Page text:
• Poor rates of LMS uptake due to faculty’s fear of losing control over the educational process and belief in LMS procedures’ negative impact on pedagogy;
  • The majority of faculty use LMS only for the presentation of content – interactive parts of the tool, including quizzes, tests, and surveys, are used less in comparison with static ones;
  • The adoption of LMS is perceived as a part of class management rather than pedagogy;
  • The use of E-learning tools is mostly caused by the persuasion of deans and departmental chairs;
  • The majority of faculty members mention the necessity of adequate training related to e-learning software for its efficient implementation and regular use by all participants of the academic process.


Study Design

For the research, the descriptive qualitative method will be used, and the expediency of its application is determined by several factors. First of all, data will be collected through semi-structured interviews with faculty, thus for non-numerical descriptive data, the qualitative approach should be utilized. Moreover, this method will allow to identify teachers’ unique experience and perception of e-learning with the use of Blackboard, its current scope, and opportunities or hindrances of its development in the future. The benefit of the descriptive qualitative method is in its ability to form and examine the most comprehensive data set related to the subject matter (Dharma et al., 2017). In other words, participants’ answers will present the vision of e-learning application in the universities of Saudi Arabia in detail to make relevant conclusions. Finally, by setting semantic categories, the use of this method will allow a discourse and related content analysis, guarantee high validity, and reduce inappropriate interpretations (Fandiño et al., 2019). On the basis of data analysis, the study will provide particular recommendations that may be considered and applied for the improvement of e-learning for higher education.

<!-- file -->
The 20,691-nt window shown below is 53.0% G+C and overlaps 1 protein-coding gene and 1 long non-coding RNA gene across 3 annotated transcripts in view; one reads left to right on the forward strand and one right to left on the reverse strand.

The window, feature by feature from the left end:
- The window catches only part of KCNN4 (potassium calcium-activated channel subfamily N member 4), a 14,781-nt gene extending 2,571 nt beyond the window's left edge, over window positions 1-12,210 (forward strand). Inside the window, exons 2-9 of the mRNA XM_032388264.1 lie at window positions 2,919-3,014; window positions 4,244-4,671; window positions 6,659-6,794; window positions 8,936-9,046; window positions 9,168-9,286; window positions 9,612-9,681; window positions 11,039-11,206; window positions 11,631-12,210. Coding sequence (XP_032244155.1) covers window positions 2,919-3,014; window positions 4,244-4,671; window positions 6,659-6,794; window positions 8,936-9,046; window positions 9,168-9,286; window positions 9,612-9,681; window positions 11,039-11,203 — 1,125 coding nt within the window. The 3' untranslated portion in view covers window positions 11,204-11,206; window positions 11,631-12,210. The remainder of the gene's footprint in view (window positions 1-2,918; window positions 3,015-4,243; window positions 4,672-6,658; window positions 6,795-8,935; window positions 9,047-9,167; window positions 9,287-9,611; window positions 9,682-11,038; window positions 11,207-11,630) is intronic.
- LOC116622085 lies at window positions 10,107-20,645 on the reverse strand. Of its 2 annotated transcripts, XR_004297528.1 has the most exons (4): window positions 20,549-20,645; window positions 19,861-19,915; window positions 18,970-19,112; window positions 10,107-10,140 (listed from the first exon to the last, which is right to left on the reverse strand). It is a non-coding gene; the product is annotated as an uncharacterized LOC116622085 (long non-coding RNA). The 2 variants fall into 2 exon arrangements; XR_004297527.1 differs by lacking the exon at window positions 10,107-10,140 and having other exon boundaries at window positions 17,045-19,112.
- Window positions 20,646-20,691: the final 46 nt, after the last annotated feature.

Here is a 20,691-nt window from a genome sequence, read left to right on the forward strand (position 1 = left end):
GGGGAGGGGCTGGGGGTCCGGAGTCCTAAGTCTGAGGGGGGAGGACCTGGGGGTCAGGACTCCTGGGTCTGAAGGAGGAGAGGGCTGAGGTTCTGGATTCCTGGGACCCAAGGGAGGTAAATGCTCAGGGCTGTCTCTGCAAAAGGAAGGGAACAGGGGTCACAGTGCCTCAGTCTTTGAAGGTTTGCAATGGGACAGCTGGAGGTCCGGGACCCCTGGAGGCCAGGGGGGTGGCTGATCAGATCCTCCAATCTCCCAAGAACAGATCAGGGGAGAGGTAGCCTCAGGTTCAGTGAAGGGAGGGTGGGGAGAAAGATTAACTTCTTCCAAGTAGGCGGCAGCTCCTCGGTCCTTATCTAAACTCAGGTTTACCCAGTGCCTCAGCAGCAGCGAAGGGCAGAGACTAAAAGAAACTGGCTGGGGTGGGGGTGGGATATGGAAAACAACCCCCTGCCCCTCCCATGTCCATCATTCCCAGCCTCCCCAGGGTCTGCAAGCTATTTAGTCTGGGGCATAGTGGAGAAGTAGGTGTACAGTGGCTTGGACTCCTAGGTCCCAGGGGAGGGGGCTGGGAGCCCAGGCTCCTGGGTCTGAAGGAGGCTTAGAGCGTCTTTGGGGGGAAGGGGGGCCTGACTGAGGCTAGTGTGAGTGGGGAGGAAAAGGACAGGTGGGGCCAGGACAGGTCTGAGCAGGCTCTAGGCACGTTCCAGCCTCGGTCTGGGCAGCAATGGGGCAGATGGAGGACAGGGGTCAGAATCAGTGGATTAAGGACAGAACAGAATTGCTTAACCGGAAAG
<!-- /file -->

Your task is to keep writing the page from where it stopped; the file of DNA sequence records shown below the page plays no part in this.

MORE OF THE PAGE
Data Collection